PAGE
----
Interactive Map Places of memory related
to serious human rights violations

Tuol Sleng Genocide Museum

Theme: Genocide and/or Mass Crimes


Street 113 and Street 350




Phnom Penh



Theme: Genocide and/or Mass Crimes

Purpose of Memory

To honor the victims of the crimes committed by the Khmers Rouges who were prisoners in the prison S-21.

Institutional Designation

Tuol Sleng Genocide Museum

Date of creation / identification / declaration


Public Access


UNESCO Connection

2009: The Tuol Sleng Genocide Museum Archives is registered on UNESCO Memory of the World Register.

Location description

The Tuol Sleng Genocide Museum is located in the same place where the so-called Security Prison 21 (S-21) once operated. It consists of four buildings that, before becoming an interrogation, torture and execution center (between 1975 and 1979), were part of the old Tuol Svay Prey School.

The spaces that were used as torture rooms can be found in the “A” building. Those spaces that were used as cells can be found in the “B”, “C” and “D” buildings. At present, hundreds of photographs of victims are displayed in the “B” building and there is a place with the words of victims and perpetrators in the “D” building. In the backyard, the graves of the last 14 victims found on the site are protected as well as a monument that honors the victims of the Khmers Rouges.

The museum houses an archive that preserves the documents and instruments that were used for tortures, as well as photographs and works of art.

Between 1975 and 1979, after five years of civil war in Cambodia, developed within the context of the Cold War and as a result of the Vietnam War, the Maoist agrarian organization called Khmer Rouge (Khmer Krahom, in Cambodian), the armed wing of the Communist Party of Kampuchea, seized power. It is calculated that during that period, about a quarter of the population, estimated at no less than one and a half million people, died at the hands of the Khmers Rouges due to tortures, executions and forced labor. S-21, also known as “Office 21” (21 Security Prison) was created as an interrogation, torture and execution center against people considered enemies of the State, of the then-called Democratic Kampuchea. Between December 1978 and January 1979, the Vietnamese intervention accelerated the end of the Khmer Rouge regime and enabled the discovery of the secret prison S-21.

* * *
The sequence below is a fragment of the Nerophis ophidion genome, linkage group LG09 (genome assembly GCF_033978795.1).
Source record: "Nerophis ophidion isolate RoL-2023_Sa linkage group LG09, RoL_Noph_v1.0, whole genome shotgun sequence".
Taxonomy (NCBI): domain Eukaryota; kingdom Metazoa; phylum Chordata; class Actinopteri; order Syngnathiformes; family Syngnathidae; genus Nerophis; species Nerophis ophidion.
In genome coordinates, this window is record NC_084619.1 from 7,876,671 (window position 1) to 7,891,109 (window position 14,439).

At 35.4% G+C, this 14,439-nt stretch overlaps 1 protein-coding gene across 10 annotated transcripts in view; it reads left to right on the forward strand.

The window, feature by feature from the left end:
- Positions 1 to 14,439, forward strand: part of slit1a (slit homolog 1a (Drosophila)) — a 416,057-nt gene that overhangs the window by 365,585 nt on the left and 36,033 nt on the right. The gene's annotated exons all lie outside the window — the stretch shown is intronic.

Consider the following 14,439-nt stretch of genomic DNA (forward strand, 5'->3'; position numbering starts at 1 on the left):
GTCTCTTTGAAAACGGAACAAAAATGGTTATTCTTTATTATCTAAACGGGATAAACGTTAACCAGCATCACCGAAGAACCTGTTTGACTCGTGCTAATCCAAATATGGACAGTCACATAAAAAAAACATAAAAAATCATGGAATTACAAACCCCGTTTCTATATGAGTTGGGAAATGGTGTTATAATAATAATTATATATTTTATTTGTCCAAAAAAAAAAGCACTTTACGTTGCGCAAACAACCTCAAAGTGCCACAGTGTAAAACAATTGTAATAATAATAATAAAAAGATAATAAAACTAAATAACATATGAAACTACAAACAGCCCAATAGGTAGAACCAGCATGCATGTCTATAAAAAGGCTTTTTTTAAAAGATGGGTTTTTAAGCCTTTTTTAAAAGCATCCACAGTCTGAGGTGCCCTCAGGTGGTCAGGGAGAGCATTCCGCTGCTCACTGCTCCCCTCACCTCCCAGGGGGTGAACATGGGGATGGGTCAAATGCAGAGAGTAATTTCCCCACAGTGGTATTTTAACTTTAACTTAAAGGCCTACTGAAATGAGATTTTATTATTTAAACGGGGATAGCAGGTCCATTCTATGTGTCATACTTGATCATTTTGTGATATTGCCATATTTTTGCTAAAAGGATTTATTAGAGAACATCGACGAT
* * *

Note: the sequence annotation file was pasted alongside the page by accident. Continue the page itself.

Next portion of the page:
In 2006, extraordinary divisions were created in the Courts of Cambodia (a special mixed Court created in the Kingdom of Cambodia and supported by the international community represented by the United Nations) that convicted the leaders of the Khmer Rouge for crimes against humanity, war crimes and genocide and for trying to kill the Muslim Cham minority and the Vietnamese population in Cambodia.

Initially, the secret prison S-21, a former interrogation, torture and execution center, was saved for private visits, until 1980 when it was turned into a museum according to the plans of General Mai Lam, the curator of what was then called the War Remnants Museum in the city of Ho Chi Minh.

The Tuol Sleng Genocide Museum was inaugurated on April 17, 1980 (anniversary of the conquest of Phnom Penh by the Khmers Rouges in 1975), and Ung Pech, a survivor of S-21, was appointed as its first Director. In 1987, a wooden estupa (Buddhist architecture made to contain relics) was built in one of the backyards and used as a center point for ceremonies until it collapsed at the beginning of the first decade of the 21st century. In 2015, a new estupa was inaugurated in the presence of government officials, donors and staff of the Extraordinary Chambers in the Courts of Cambodia. The monument honors all the victims of the Democratic Kampuchea and is surrounded by plaques with the names of all S-21 victims.

The Museum works as a space where education, reflection and religion play a main role. Different religious ceremonies mark the activities of the museum throughout the year, in particular the Pchum Ben festival (Ancestors’ Day) where official representatives, Buddhist monks and visitors attend and participate.

Organization in Charge - Main Referent